Posted in Entomology, Weeds, Wildlife | Tagged: entomology | Leave a Comment »
Posted by romeethredge on May 7, 2015
Last week I had a photo I took in a wooded area of Sensitive Briar, one of my favorite plants. It is sensitive to the touch and will fold the leaves together, as this has where I just touched the leaf. The flower reminds me of Horton Hears a Who.
This week I have some seeds for you to identify. This is a crop that will soon be harvested. What is it and what is it good for?
Posted in Wildlife | 2 Comments »
Posted by romeethredge on April 23, 2015
Dr. Gary Burtle, UGA aquatic scientist, will be here to talk about pond management on Monday evening, April 27th at 7:30 pm, in Donalsonville. This is a joint meeting of the Seminole County Young Farmers and County Extension. Please call if you plan to attend, 229-524-2326.
Posted in Water, Wildlife | Tagged: pond | Leave a Comment »
Posted by romeethredge on January 2, 2015
Last week I had a photo of some aphids we saw on some oats being grown for forage. They appeared to be Bird cherry-oat aphids which do transmit Barley Yellow dwarf disease. Fortunately they were not in the field in large numbers.
Now’s the time to be checking wheat and other small grain fields for aphids. (If you find 6 aphids per row foot this time of year that would be the threshold for direct damage and disease transmission. )
This week I have a photo of something that sometimes appears in yards. What is it and how does it spread?
Thanks to Todd Ray of Triangle Chemical company who took this photo.
Posted in Entomology, Forages, Wildlife | Tagged: entomology | 1 Comment »
Posted by romeethredge on December 23, 2014
I have a love – hate relationship with Mistletoe. I love it when my wife kisses me under it, but I hate to see it growing in trees because it can hurt them.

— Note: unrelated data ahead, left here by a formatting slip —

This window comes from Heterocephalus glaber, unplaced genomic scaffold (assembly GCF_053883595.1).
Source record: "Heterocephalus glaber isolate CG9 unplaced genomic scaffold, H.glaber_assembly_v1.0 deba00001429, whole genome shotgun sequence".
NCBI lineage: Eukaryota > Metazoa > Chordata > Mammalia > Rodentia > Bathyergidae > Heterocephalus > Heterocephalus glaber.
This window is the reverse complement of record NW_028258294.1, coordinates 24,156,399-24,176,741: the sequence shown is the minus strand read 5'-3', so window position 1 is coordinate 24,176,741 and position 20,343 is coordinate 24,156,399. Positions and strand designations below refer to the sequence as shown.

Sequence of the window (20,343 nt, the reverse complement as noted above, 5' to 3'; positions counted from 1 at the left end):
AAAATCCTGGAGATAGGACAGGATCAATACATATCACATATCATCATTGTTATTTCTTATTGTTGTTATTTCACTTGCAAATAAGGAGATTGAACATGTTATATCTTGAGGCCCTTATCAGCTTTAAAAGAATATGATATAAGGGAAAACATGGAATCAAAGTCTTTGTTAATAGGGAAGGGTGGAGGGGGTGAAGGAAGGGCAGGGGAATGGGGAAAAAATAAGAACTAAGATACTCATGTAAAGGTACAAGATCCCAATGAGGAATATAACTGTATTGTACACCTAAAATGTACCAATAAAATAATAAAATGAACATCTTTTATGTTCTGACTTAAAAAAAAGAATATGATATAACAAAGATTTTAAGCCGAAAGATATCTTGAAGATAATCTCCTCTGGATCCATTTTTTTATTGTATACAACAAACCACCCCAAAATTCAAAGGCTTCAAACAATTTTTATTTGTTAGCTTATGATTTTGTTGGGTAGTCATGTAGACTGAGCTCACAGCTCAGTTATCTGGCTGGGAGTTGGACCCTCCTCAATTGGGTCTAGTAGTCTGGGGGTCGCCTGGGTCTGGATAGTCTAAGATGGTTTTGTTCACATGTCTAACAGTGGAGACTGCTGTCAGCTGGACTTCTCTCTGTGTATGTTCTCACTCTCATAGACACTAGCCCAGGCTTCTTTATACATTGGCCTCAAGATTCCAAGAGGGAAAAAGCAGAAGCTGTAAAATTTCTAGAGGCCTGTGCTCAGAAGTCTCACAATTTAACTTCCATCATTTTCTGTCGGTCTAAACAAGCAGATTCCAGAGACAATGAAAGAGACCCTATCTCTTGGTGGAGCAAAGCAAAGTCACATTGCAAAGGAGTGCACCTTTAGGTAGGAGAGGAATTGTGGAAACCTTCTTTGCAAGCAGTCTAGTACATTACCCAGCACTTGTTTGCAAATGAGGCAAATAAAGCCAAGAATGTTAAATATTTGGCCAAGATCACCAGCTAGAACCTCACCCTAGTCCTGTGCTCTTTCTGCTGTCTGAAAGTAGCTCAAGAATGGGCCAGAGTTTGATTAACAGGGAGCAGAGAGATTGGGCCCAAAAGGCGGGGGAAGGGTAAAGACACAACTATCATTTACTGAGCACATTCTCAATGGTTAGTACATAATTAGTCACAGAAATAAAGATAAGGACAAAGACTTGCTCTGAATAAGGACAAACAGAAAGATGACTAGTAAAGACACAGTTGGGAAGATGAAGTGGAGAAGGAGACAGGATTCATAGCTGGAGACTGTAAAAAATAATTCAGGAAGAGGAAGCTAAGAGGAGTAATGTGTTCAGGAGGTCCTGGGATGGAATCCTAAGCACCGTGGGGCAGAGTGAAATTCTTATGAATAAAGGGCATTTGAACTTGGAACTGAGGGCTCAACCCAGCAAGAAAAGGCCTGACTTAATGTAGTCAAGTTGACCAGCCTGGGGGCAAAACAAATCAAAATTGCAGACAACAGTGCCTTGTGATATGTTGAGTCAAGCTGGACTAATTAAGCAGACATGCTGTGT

“Mistletoe is an evergreen parasitic plant found on a wide plant host range. Mistletoe obtains water and minerals from the host tree, but it is not totally dependent.
Leaves of the mistletoe contain chlorophyll and are capable of making their own food from carbon dioxide and water like other plants. Birds feed on the berries produced and excrete them to new hosts. When the seeds germinate, it grows through the bark and into the vascular system of the host where it obtains water and minerals .
The mistletoe grows slowly at first and it may be years before seeds are produced. Healthy trees are able to tolerate small mistletoe infestations, but individual branches may be compromised and susceptible to wind or cold injuries. Heavy infestations may reduce the overall plant health or kill a tree especially if the tree is already stressed from environmental factors.
Since mistletoe takes several years to produce seed simply removing it will provide some protection. Mistletoe may also be pruned out one foot below the point of attachment. If the mistletoe is located on a main limb or trunk, removing the top of the mistletoe and wrapping the cut with an opaque plastic to prevent sunlight may be beneficial. In addition to these mechanical controls, the growth regulator ethephon may be used when the host is dormant.”
Posted in Horticulture, Wildlife | Leave a Comment »